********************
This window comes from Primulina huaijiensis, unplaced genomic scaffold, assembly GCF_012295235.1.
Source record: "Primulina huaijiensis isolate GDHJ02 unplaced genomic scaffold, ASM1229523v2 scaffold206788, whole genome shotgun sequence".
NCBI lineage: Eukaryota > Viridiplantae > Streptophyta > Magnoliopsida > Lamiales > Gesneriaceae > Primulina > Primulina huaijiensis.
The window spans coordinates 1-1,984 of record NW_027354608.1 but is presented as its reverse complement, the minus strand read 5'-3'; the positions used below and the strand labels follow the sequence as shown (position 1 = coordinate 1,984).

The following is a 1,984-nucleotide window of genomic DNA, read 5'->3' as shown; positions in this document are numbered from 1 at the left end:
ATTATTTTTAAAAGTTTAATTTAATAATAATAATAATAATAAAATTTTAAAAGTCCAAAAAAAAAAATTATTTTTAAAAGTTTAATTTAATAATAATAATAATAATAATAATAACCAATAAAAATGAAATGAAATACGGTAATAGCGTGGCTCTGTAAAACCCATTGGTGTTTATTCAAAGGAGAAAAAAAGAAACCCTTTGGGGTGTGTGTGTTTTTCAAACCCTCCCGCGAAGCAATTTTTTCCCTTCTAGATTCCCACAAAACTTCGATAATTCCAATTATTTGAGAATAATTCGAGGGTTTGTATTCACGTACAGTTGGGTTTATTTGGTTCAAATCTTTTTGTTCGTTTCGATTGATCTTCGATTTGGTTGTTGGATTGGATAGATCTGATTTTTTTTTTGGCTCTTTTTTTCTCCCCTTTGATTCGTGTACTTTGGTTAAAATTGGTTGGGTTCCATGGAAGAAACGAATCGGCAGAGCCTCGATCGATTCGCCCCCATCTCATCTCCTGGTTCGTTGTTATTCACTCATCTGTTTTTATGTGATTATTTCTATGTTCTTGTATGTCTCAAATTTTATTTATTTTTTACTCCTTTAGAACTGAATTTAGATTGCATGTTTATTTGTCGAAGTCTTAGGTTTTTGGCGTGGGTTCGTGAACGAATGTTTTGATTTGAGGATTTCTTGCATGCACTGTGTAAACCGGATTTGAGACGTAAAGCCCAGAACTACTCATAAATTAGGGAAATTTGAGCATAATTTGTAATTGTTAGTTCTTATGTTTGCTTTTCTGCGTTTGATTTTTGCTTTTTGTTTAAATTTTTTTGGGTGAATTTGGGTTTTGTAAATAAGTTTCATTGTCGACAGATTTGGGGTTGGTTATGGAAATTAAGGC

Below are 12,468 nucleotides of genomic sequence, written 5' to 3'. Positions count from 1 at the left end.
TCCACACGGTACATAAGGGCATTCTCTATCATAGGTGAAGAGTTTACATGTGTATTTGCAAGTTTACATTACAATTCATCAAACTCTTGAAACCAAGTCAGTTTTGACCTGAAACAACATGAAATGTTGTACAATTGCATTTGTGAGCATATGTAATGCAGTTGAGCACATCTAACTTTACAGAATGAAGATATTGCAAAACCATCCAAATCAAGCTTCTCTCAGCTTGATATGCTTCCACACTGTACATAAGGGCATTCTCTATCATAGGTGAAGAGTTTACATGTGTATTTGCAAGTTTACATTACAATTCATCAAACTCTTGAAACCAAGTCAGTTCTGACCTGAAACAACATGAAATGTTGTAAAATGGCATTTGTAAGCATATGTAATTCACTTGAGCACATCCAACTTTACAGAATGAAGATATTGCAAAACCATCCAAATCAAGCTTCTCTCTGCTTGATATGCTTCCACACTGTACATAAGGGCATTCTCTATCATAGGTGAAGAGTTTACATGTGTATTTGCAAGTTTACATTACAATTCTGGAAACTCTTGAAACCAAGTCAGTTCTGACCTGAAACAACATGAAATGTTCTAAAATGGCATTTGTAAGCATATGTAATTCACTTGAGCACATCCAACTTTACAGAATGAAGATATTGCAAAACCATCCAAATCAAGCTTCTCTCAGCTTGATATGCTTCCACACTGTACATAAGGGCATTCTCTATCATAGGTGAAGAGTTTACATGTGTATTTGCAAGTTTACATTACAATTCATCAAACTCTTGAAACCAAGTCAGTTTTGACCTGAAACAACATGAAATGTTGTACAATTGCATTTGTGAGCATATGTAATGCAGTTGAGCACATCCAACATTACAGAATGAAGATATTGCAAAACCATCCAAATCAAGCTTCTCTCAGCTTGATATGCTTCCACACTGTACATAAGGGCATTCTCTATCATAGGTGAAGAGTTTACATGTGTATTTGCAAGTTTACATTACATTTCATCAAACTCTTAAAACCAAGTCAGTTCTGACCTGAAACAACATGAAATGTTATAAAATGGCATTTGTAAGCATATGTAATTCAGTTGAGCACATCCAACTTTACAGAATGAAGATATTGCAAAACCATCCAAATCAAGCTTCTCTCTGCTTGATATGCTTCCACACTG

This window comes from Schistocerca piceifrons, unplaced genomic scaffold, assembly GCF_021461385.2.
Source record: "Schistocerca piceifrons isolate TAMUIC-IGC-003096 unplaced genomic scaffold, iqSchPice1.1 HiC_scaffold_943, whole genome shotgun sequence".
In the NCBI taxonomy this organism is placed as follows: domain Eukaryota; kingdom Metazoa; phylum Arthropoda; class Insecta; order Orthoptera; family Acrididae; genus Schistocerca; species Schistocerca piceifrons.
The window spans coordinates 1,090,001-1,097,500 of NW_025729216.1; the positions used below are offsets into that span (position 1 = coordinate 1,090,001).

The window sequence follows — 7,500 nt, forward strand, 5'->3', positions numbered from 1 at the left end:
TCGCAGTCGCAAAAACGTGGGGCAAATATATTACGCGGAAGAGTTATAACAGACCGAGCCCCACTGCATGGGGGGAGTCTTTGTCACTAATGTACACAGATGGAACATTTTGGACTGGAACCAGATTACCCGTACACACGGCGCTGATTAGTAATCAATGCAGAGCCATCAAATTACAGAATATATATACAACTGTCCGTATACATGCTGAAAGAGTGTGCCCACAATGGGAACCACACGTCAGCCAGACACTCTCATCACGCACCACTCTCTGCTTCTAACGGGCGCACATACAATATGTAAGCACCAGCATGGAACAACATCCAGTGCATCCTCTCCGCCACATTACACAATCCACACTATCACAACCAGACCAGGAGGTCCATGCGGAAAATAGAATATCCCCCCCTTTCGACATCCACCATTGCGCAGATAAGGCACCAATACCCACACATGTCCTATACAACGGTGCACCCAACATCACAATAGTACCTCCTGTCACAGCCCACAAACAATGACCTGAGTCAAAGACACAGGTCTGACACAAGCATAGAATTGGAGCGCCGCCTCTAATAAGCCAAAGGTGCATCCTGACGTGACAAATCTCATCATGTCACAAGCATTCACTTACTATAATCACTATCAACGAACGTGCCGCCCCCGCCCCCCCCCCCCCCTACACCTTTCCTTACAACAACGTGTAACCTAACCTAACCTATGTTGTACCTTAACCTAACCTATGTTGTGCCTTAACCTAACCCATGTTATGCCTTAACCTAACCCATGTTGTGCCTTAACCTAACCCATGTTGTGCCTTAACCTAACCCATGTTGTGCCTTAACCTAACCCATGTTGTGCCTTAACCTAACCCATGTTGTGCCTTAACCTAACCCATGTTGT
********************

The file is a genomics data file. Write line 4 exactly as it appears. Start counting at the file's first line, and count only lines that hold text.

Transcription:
The window spans coordinates 1-1,984 of record NW_027354608.1 but is presented as its reverse complement, the minus strand read 5'-3'; the positions used below and the strand labels follow the sequence as shown (position 1 = coordinate 1,984).